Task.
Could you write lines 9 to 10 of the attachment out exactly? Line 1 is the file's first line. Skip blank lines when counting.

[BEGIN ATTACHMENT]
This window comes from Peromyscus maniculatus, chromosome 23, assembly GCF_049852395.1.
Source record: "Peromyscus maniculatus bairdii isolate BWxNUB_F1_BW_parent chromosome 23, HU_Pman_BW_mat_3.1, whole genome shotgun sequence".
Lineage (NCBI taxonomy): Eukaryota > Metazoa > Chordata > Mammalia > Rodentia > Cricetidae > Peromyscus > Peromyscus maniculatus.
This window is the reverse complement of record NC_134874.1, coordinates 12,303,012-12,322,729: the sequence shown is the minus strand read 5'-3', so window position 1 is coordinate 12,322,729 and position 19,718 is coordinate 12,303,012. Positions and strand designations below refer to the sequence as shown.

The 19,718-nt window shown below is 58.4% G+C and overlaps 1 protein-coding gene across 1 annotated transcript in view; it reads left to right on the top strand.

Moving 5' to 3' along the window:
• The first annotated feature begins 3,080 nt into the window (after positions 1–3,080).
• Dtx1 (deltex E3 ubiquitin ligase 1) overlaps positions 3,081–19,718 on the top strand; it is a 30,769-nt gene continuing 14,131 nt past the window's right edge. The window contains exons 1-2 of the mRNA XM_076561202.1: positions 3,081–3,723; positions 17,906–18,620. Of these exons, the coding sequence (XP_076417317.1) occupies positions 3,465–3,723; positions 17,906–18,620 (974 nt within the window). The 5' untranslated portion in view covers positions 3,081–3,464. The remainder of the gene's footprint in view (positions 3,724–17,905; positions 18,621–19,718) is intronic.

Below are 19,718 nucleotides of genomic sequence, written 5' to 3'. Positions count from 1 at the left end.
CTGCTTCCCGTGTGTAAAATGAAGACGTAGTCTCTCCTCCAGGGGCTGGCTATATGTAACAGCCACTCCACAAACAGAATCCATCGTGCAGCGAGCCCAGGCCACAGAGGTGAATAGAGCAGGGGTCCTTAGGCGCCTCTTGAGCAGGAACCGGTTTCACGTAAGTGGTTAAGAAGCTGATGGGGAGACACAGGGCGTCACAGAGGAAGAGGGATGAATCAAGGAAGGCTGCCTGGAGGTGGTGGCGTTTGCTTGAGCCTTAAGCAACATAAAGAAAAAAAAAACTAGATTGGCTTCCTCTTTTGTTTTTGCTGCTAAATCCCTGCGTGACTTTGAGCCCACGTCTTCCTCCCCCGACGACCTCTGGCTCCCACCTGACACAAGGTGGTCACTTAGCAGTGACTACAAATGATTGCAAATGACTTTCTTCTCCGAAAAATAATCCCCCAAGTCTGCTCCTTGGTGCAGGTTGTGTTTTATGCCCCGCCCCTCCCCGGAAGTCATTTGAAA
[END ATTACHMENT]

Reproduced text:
Below are 19,718 nucleotides of genomic sequence, written 5' to 3'. Positions count from 1 at the left end.
CTGCTTCCCGTGTGTAAAATGAAGACGTAGTCTCTCCTCCAGGGGCTGGCTATATGTAACAGCCACTCCACAAACAGAATCCATCGTGCAGCGAGCCCAGGCCACAGAGGTGAATAGAGCAGGGGTCCTTAGGCGCCTCTTGAGCAGGAACCGGTTTCACGTAAGTGGTTAAGAAGCTGATGGGGAGACACAGGGCGTCACAGAGGAAGAGGGATGAATCAAGGAAGGCTGCCTGGAGGTGGTGGCGTTTGCTTGAGCCTTAAGCAACATAAAGAAAAAAAAAACTAGATTGGCTTCCTCTTTTGTTTTTGCTGCTAAATCCCTGCGTGACTTTGAGCCCACGTCTTCCTCCCCCGACGACCTCTGGCTCCCACCTGACACAAGGTGGTCACTTAGCAGTGACTACAAATGATTGCAAATGACTTTCTTCTCCGAAAAATAATCCCCCAAGTCTGCTCCTTGGTGCAGGTTGTGTTTTATGCCCCGCCCCTCCCCGGAAGTCATTTGAAA